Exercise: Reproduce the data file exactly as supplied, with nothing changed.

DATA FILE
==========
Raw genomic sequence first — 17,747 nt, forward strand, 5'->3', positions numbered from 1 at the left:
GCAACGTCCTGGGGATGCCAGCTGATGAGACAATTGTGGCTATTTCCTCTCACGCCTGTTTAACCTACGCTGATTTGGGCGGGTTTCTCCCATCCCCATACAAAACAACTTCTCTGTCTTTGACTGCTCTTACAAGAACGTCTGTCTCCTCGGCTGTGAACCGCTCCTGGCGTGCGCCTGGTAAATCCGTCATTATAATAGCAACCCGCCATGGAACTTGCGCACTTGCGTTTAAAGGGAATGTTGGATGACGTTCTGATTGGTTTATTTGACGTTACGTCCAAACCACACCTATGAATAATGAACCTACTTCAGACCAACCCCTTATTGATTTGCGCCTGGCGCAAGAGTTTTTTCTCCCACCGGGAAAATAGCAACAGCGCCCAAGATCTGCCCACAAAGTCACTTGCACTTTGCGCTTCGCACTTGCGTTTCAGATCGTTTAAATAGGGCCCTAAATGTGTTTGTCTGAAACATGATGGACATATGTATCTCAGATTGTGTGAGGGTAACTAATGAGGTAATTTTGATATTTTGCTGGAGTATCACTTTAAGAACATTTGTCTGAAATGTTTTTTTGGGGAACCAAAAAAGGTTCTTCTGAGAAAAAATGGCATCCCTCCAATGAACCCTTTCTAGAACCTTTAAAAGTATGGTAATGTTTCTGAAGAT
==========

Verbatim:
Raw genomic sequence first — 17,747 nt, forward strand, 5'->3', positions numbered from 1 at the left:
GCAACGTCCTGGGGATGCCAGCTGATGAGACAATTGTGGCTATTTCCTCTCACGCCTGTTTAACCTACGCTGATTTGGGCGGGTTTCTCCCATCCCCATACAAAACAACTTCTCTGTCTTTGACTGCTCTTACAAGAACGTCTGTCTCCTCGGCTGTGAACCGCTCCTGGCGTGCGCCTGGTAAATCCGTCATTATAATAGCAACCCGCCATGGAACTTGCGCACTTGCGTTTAAAGGGAATGTTGGATGACGTTCTGATTGGTTTATTTGACGTTACGTCCAAACCACACCTATGAATAATGAACCTACTTCAGACCAACCCCTTATTGATTTGCGCCTGGCGCAAGAGTTTTTTCTCCCACCGGGAAAATAGCAACAGCGCCCAAGATCTGCCCACAAAGTCACTTGCACTTTGCGCTTCGCACTTGCGTTTCAGATCGTTTAAATAGGGCCCTAAATGTGTTTGTCTGAAACATGATGGACATATGTATCTCAGATTGTGTGAGGGTAACTAATGAGGTAATTTTGATATTTTGCTGGAGTATCACTTTAAGAACATTTGTCTGAAATGTTTTTTTGGGGAACCAAAAAAGGTTCTTCTGAGAAAAAATGGCATCCCTCCAATGAACCCTTTCTAGAACCTTTAAAAGTATGGTAATGTTTCTGAAGAT